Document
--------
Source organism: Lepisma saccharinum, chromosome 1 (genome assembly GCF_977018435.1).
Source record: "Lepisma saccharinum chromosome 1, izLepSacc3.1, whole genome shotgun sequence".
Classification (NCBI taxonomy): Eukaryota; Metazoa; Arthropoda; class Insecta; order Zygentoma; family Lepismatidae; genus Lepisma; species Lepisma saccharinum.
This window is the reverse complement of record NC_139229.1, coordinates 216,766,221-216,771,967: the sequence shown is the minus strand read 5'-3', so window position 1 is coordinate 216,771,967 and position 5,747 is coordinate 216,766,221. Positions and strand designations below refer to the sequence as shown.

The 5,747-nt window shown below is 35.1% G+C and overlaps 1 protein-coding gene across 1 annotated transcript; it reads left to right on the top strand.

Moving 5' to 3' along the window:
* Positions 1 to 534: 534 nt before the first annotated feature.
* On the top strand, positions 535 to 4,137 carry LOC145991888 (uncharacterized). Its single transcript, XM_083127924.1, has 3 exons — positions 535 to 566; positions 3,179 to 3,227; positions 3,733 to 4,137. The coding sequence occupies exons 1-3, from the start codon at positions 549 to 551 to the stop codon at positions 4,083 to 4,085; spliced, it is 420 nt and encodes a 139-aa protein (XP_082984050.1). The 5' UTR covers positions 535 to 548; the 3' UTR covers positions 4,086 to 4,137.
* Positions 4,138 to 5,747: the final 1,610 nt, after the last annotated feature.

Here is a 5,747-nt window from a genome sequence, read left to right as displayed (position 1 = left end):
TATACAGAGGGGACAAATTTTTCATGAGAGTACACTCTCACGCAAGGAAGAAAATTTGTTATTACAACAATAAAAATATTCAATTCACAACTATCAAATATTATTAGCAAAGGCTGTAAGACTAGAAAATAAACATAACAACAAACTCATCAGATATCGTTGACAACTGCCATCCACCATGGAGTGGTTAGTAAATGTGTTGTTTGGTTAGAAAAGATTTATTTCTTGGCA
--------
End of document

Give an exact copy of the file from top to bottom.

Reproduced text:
Source organism: Lepisma saccharinum, chromosome 1 (genome assembly GCF_977018435.1).
Source record: "Lepisma saccharinum chromosome 1, izLepSacc3.1, whole genome shotgun sequence".
Classification (NCBI taxonomy): Eukaryota; Metazoa; Arthropoda; class Insecta; order Zygentoma; family Lepismatidae; genus Lepisma; species Lepisma saccharinum.
This window is the reverse complement of record NC_139229.1, coordinates 216,766,221-216,771,967: the sequence shown is the minus strand read 5'-3', so window position 1 is coordinate 216,771,967 and position 5,747 is coordinate 216,766,221. Positions and strand designations below refer to the sequence as shown.

The 5,747-nt window shown below is 35.1% G+C and overlaps 1 protein-coding gene across 1 annotated transcript; it reads left to right on the top strand.

Moving 5' to 3' along the window:
* Positions 1 to 534: 534 nt before the first annotated feature.
* On the top strand, positions 535 to 4,137 carry LOC145991888 (uncharacterized). Its single transcript, XM_083127924.1, has 3 exons — positions 535 to 566; positions 3,179 to 3,227; positions 3,733 to 4,137. The coding sequence occupies exons 1-3, from the start codon at positions 549 to 551 to the stop codon at positions 4,083 to 4,085; spliced, it is 420 nt and encodes a 139-aa protein (XP_082984050.1). The 5' UTR covers positions 535 to 548; the 3' UTR covers positions 4,086 to 4,137.
* Positions 4,138 to 5,747: the final 1,610 nt, after the last annotated feature.

Here is a 5,747-nt window from a genome sequence, read left to right as displayed (position 1 = left end):
TATACAGAGGGGACAAATTTTTCATGAGAGTACACTCTCACGCAAGGAAGAAAATTTGTTATTACAACAATAAAAATATTCAATTCACAACTATCAAATATTATTAGCAAAGGCTGTAAGACTAGAAAATAAACATAACAACAAACTCATCAGATATCGTTGACAACTGCCATCCACCATGGAGTGGTTAGTAAATGTGTTGTTTGGTTAGAAAAGATTTATTTCTTGGCA